Thu, 30 Jan 2003

Postpone city budget approval, NGOs demand

Ahmad Junaidi, The Jakarta Post, Jakarta

Five non-governmental organizations (NGOs) visited the City Council on Wednesday, demanding the postponement of approval of the 2003 city budget due to its lack of clarity over fund allocation and scope for corruption, as well as the fact that it does not favor the poor.

"The drawing up of the budget was manipulative and irrational. We demand that approval of the budget is postponed until it is rectified," spokesman for the Indonesian Forum for Budget Transparency (Fitra) Yunan said.

Besides Fitra, other NGOs making the same demand were Indonesia Corruption Watch (ICW), the Urban Poor Consortium (UPC), the Women's Coalition and the Jakarta Legal Aid Institute (LBH).

Yunan deplored the allocation of funds in the draft budget for Governor Sutiyoso amounting to Rp 9 billion, for Deputy Governor Fauzi Bowo (up to Rp 6 billion) and for the city 85 councillors (Rp 122 billion).

He said Fitra also found that many city administration agencies and offices also allocated billions in funds for allowances for the governor, vice governor and councillors.

"The budget has been drawn up primarily to benefit government institutions and the council, instead of the public," Yunan said in a hearing with the council.

Sarpin of UPC condemned the allocation of Rp 136 billion for the City Public Order Agency and regretted the small allocation of funds for the poor, which amounted to only Rp 26 billion.

"If the council approves the budget, it means that the council agrees with eviction of the poor and other human rights violations," Sarpin said.

The Women's Coalition, through its spokeswoman Kencana, rejected the allocation of Rp 300 million for the Abang dan None (Mr and Miss) Jakarta and Paskibraka flag-raising team, which would be channeled through the city women's empowerment office.

"The programs have nothing to do with women's empowerment. The allocation of funds for the program will reduce the availability of funds for genuine women's empowerment," Kencana said.

The draft budget has allocated about Rp 2 billion for programs related to women's empowerment this year.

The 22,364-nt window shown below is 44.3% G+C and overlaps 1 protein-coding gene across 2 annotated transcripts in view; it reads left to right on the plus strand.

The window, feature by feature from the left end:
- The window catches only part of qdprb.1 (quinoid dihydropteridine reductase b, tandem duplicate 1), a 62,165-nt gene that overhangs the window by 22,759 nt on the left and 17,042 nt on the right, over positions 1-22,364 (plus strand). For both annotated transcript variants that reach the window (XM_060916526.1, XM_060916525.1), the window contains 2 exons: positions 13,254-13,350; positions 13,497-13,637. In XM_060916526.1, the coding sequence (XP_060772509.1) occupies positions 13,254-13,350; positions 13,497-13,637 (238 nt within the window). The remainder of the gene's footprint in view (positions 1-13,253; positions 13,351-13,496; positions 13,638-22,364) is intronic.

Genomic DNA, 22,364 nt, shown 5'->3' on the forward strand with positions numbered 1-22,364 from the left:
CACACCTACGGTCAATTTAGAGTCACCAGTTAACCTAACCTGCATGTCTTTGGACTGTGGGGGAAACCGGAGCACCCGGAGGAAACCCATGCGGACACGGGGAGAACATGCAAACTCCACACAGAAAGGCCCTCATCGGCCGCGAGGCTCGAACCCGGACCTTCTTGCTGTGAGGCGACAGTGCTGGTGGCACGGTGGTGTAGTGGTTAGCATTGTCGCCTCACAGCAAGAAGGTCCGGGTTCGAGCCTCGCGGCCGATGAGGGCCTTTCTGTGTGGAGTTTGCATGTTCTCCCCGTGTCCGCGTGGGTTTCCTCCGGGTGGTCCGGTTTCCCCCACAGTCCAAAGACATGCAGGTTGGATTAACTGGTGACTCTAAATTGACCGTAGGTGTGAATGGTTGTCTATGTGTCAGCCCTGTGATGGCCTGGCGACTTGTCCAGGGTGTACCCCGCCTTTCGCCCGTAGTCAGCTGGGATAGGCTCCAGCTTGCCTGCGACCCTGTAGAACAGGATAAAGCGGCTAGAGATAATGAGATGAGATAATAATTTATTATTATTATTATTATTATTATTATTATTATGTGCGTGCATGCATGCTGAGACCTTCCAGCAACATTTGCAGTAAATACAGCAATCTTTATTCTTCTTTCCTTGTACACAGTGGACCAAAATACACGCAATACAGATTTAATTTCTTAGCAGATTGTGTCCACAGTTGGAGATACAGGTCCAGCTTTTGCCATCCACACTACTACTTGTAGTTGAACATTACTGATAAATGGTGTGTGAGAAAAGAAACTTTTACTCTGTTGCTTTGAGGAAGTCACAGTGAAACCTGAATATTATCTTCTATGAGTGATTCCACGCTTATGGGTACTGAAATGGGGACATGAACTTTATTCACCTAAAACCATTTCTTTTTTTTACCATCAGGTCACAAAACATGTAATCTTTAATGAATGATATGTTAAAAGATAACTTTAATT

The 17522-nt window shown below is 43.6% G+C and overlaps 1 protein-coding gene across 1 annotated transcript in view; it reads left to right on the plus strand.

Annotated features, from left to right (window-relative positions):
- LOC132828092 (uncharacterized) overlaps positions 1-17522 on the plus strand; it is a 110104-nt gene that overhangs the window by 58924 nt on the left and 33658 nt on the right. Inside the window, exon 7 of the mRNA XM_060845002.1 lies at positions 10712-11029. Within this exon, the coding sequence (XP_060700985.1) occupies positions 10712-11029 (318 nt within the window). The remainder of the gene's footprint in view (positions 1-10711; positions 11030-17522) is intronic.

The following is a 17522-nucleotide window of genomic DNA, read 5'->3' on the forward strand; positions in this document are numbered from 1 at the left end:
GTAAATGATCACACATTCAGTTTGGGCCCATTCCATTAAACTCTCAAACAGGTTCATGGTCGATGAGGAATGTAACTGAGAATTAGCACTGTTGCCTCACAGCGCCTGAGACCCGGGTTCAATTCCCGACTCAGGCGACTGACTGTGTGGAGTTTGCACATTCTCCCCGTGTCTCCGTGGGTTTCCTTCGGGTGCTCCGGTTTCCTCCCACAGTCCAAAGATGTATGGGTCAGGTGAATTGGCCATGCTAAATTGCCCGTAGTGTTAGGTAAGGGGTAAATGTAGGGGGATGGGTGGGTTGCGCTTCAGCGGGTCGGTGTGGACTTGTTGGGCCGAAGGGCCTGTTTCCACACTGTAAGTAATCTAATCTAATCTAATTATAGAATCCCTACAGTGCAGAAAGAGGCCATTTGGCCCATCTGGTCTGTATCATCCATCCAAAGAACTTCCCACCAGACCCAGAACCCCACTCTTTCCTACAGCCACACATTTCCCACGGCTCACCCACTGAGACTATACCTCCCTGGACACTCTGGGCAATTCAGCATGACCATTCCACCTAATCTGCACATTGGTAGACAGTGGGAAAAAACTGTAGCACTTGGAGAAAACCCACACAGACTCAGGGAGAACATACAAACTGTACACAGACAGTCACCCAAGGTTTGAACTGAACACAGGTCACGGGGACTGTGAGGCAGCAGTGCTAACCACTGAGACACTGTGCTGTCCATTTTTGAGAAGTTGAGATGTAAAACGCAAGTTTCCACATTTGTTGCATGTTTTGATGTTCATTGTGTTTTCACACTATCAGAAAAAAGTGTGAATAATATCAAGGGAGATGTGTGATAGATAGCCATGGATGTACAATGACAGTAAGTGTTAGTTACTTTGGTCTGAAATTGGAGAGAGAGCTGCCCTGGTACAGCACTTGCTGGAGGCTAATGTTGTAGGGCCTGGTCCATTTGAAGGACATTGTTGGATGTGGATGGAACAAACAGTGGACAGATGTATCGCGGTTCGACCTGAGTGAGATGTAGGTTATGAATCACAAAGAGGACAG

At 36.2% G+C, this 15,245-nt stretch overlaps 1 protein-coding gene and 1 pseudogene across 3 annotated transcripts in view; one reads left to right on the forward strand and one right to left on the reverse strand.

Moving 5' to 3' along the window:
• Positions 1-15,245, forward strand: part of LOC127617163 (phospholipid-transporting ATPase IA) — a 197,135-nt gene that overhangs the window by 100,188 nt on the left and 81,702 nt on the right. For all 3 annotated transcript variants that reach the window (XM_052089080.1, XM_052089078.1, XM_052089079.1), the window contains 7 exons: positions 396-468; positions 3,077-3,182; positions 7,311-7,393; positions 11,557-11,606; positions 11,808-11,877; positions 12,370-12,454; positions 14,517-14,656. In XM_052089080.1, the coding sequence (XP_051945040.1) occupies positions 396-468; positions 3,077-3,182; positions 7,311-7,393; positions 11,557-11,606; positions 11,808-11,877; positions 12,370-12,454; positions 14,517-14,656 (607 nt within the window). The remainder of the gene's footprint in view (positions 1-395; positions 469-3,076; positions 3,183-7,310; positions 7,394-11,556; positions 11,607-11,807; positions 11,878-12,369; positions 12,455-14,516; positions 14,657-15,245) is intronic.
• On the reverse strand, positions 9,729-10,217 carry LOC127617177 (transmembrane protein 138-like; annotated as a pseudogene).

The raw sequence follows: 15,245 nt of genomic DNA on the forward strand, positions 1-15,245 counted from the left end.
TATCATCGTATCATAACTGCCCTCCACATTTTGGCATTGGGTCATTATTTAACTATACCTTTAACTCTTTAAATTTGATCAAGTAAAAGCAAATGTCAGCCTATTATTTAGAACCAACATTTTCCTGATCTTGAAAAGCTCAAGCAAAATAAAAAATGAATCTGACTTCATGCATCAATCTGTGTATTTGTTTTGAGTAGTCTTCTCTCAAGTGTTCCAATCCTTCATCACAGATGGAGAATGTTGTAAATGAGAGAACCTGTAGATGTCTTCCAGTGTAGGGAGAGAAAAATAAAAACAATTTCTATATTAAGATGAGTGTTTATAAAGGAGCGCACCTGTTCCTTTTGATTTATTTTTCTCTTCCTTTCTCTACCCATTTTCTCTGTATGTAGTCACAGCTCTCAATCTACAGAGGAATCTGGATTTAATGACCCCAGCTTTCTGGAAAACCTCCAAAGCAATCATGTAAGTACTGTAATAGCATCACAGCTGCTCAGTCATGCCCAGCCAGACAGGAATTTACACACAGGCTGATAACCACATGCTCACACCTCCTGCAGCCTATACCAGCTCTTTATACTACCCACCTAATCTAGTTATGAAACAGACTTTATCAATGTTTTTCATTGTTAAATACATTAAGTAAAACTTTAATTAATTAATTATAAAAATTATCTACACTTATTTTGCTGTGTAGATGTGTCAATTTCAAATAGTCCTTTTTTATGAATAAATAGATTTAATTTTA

Sukirno of ICW cited possible corruption in the allocation of Rp 122 billion for the councillors as it had no legal basis.

He said allocation of the funds should be based on government regulation No. 110/2000 on council finances but the regulation was earlier revoked by the Supreme Court as it was not in accordance with Law No. 22/1999 on regional autonomy.

"Without a clear legal basis, the funds could easily be misused," Sukirno said.

According to Fitra, based on the regulations, the governor's funds should be cut to Rp 1.4 billion, the deputy governor's to Rp 799 million and the councillors' to Rp 59 billion.

LBH regretted that there had been no access for the public to monitor the drawing up of the draft budget since the beginning of the process.

"Closed-door meetings can be perceived as a conspiracy between councillors and city officials to avoid public scrutiny," LBH lawyer Uli Parulian said in the hearing.

Council deputy chairman M. Suwardi, however, rejected the NGO's demands on the postponement, saying approval had been scheduled for Friday.

"If the budget were already approved, it could be reviewed in June or July this year," Suwardi, of the National Mandate Party, told the activists.

The councillors had earlier rejected a number of projects proposed by the city administration, but this did not mean that the total expenditure was decreased because they shifted the funds to other projects.

The budget, which was earlier proposed to total Rp 11.05 trillion, would be increased to Rp 11.075 trillion. The councillors said that they should include the dividend from city- owned Bank DKI of Rp 25 billion this year.